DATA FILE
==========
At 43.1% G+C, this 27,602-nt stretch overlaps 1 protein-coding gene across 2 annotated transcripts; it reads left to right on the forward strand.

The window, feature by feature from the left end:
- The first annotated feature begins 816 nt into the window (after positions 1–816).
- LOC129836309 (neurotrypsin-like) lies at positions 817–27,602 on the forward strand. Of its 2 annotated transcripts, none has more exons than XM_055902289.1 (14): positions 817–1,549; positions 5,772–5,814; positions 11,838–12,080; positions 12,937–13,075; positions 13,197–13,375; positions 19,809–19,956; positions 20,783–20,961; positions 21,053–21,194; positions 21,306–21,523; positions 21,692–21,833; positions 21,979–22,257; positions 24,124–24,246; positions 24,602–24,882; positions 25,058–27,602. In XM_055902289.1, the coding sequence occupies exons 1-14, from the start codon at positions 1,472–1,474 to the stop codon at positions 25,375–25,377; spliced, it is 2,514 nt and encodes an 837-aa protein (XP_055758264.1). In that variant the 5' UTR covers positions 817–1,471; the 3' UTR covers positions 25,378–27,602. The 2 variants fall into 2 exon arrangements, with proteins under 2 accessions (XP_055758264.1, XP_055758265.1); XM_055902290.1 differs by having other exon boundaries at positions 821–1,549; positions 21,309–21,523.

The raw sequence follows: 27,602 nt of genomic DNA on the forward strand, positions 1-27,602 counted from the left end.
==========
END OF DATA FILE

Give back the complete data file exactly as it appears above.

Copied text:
At 43.1% G+C, this 27,602-nt stretch overlaps 1 protein-coding gene across 2 annotated transcripts; it reads left to right on the forward strand.

The window, feature by feature from the left end:
- The first annotated feature begins 816 nt into the window (after positions 1–816).
- LOC129836309 (neurotrypsin-like) lies at positions 817–27,602 on the forward strand. Of its 2 annotated transcripts, none has more exons than XM_055902289.1 (14): positions 817–1,549; positions 5,772–5,814; positions 11,838–12,080; positions 12,937–13,075; positions 13,197–13,375; positions 19,809–19,956; positions 20,783–20,961; positions 21,053–21,194; positions 21,306–21,523; positions 21,692–21,833; positions 21,979–22,257; positions 24,124–24,246; positions 24,602–24,882; positions 25,058–27,602. In XM_055902289.1, the coding sequence occupies exons 1-14, from the start codon at positions 1,472–1,474 to the stop codon at positions 25,375–25,377; spliced, it is 2,514 nt and encodes an 837-aa protein (XP_055758264.1). In that variant the 5' UTR covers positions 817–1,471; the 3' UTR covers positions 25,378–27,602. The 2 variants fall into 2 exon arrangements, with proteins under 2 accessions (XP_055758264.1, XP_055758265.1); XM_055902290.1 differs by having other exon boundaries at positions 821–1,549; positions 21,309–21,523.

The raw sequence follows: 27,602 nt of genomic DNA on the forward strand, positions 1-27,602 counted from the left end.